How Effective is Light Therapy for Depression?

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  • Written By: Drue Tibbits
  • Edited By: Angela B.
  • Last Modified Date: 05 October 2019
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Light therapy is very effective in treating depression if the depression is related to seasonal affective disorder (SAD). Most people experiencing this type of depression will find relief with light therapy. It is the preferred treatment for SAD, because it is well tolerated, does not require a prescription and is easily accessible. Although light therapy for depression is as effective as medication in the treatment of SAD, there are no conclusive studies showing that light therapy works with other forms of depression.

For some people, lower seasonal light levels can result in SAD. The shorter days of fall and winter can disrupt the body’s natural circadian rhythm, the body’s 24-hour clock that regulates sleeping and waking. The disruption of the circadian rhythm can cause sleep disturbances and depression. Light therapy for depression helps the body regain its natural circadian rhythm, allowing for normal sleep patterns and eliminating depression. Other forms of depression, such as clinical depression, pre-menstrual syndrome and bipolar disorder are not caused by disruptions in the circadian rhythm and seem to be unaffected by light therapy.

Light therapy for depression involves the use of specific forms of bright light. Light intensity is measured by lux, with bright sunlight measuring 10,000 lux. Tanning beds and household lights do not emit high enough lux or the correct type of light and are not effective.


Portable light boxes, made for light therapy, can reach 5,000 lux and provide the best intensity of light for therapeutic purposes. “Cool white” fluorescent lights produce less ultraviolet radiation than full-spectrum lights and, although they produce less lux, can be useful in light therapy. Exposure to 30 minutes of 10,000 lux is equal to an hour exposure of 5,000 lux.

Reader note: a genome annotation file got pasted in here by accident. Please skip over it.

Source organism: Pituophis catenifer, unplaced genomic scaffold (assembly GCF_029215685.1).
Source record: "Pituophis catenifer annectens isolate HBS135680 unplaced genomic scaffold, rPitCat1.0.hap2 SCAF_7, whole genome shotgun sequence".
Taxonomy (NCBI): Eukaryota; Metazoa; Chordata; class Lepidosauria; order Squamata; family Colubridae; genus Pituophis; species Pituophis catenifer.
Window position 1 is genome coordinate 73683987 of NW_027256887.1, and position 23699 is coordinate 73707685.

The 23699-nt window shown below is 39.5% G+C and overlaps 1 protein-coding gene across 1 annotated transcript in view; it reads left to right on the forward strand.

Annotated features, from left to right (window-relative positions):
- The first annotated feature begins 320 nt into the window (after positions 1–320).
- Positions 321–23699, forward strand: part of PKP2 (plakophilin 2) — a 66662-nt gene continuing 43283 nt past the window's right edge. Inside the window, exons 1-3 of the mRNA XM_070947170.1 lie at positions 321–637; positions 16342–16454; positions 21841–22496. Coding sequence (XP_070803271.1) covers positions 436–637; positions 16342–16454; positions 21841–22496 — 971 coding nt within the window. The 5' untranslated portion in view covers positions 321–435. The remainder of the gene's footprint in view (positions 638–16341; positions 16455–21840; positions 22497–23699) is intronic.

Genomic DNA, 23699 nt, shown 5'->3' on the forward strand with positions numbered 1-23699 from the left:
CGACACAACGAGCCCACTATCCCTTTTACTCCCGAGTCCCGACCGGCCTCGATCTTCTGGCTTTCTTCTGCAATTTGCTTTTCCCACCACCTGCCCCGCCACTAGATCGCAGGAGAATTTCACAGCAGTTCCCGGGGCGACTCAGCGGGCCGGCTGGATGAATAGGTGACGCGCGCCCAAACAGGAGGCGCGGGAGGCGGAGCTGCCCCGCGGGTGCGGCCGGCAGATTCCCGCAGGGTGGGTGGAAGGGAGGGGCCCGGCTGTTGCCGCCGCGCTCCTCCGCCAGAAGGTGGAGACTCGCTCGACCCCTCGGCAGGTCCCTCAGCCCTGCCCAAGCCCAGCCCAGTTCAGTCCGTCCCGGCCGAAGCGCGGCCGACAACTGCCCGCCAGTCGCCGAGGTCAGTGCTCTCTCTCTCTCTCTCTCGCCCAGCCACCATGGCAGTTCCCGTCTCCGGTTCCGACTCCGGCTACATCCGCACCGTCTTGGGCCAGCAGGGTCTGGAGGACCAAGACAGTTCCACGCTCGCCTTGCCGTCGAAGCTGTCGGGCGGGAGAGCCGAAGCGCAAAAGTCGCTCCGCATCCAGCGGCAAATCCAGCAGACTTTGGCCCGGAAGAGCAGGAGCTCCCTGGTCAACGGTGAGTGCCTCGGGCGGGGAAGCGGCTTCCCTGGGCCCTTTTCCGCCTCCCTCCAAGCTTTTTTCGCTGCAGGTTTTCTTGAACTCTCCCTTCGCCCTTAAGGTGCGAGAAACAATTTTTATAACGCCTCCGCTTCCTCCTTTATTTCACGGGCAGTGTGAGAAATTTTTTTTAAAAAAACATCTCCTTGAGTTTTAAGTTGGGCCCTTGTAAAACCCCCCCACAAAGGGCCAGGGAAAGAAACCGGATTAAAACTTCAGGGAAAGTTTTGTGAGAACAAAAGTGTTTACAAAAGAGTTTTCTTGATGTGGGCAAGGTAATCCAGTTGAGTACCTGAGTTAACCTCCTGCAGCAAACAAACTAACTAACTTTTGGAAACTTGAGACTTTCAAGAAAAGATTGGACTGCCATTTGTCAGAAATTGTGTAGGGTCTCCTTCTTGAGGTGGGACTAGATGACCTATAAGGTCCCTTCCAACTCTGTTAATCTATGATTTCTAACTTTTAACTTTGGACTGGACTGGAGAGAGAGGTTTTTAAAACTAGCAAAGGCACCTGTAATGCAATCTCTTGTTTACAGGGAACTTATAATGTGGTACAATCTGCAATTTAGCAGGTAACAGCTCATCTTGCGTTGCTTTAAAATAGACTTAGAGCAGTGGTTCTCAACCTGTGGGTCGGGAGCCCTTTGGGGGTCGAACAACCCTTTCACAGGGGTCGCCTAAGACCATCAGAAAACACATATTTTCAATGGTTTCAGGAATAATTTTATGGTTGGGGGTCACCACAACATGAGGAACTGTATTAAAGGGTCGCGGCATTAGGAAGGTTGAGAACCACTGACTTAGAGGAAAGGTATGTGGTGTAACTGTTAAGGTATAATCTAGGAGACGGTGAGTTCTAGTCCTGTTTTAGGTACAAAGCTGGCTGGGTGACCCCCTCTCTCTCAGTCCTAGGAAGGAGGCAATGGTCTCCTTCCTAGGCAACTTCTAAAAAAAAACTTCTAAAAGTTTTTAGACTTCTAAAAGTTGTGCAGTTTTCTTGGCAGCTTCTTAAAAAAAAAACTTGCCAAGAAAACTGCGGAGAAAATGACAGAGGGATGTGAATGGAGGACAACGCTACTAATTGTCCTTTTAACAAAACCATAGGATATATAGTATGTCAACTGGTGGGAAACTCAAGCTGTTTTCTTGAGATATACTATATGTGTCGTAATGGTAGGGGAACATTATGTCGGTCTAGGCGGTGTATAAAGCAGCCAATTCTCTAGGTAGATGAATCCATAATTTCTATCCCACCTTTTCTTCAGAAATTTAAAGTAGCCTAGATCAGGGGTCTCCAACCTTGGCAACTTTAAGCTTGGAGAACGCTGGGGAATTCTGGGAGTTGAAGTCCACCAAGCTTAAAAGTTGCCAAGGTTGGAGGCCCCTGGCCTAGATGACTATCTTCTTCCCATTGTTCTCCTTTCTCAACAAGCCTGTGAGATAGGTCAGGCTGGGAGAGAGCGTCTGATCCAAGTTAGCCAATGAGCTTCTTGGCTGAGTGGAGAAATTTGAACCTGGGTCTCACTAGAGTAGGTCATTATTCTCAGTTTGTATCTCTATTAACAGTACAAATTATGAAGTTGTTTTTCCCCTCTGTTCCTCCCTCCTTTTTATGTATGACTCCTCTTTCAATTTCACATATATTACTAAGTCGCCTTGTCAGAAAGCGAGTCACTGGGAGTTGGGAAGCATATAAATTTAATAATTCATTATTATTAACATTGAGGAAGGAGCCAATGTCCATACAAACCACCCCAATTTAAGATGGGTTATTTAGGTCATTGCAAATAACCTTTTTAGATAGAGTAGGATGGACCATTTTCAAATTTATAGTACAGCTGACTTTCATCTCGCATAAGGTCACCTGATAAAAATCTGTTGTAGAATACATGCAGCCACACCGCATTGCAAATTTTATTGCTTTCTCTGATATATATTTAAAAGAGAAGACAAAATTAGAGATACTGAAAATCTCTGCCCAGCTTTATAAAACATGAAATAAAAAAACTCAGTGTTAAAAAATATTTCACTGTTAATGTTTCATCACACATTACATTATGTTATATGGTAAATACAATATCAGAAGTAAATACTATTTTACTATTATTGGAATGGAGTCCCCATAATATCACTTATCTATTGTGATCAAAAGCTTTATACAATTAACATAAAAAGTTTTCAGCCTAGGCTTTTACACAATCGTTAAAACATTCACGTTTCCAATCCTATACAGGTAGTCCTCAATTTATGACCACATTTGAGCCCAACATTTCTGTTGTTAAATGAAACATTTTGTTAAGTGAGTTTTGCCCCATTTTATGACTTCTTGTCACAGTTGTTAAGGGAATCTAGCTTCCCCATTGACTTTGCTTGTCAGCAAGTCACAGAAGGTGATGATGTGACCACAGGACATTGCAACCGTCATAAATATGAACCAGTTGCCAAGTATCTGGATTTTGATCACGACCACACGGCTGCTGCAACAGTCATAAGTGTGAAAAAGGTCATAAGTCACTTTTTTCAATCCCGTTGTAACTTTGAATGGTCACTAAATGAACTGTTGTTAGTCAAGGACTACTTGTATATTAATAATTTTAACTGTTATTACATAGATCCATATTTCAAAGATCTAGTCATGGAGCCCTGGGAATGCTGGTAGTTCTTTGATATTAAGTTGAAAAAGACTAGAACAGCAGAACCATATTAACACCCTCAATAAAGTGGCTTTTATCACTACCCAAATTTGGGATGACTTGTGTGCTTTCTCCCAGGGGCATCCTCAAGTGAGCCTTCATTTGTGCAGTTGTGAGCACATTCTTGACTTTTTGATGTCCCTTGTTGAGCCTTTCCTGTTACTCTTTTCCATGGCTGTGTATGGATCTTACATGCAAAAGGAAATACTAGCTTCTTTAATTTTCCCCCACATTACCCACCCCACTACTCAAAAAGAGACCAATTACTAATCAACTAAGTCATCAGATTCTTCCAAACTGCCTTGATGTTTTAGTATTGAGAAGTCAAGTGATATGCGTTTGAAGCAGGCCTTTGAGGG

A majority of people with SAD find that light therapy for depression is most effective when used during morning hours, though it sometimes works better during the afternoon or early evening. Each person’s natural circadian rhythm is different, so the amount of lux needed and the time exposed needs to be tailored to the specific person to achieve results. In most people, elimination of SAD-related depression can occur within a few days of beginning to use light therapy, although some people may not see relief for three weeks or more. In all SAD sufferers, the depression returns when light therapy is discontinued. Everyone responds differently to the amount of lux and to the time exposed to light, so the use of light therapy for depression should be monitored by a physician.


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Post 2

Many people surfer from seasonal affective disorder and have no idea how the condition is affecting them. One of the things you should be on the look out for is a change in appetite. It is common knowledge that some people use food to suppress their emotions.

With SAD, you may find that you crave more sweets or starchy foods. And of course, these foods are most likely going to lead to another frequent symptom of SAD--weight gain. So those extra pounds you put on during the winter and then work so hard to lose before the warm weather arrives could be related to seasonal depression.

Sad can also interfere with your sleep patterns and this can lead to a long list of problems including difficulty concentrating, fatigue, mood swings and a loss of interest in daily activities.

Post 1

I have a friend who lives on Cape Cod, Massachusetts. Anyone who has ever been there knows that the place is great for spending the summer days and enjoying all that the towns on the cape have to offer. There is water all around. Plenty of vacationers and night spots. The restaurants are good and all of these things make this an exciting spot during the summer season.

On the flip side, Cape Cod is not so inviting during the winter. The days are short and often cloudy and dreary, and I won't mention the snow, which can be seemingly endless some winters. This is when my friend has trouble with his chosen home.

He suffers from SAD

and at least a couple times during the winter he has to escape to somewhere warm and sunny. He usually goes to Florida. He gets depressed once the cold weather sets in and continues to get worse until the warm weather and sunshine return. The trips to Florida allow him to keep functioning during the winter.

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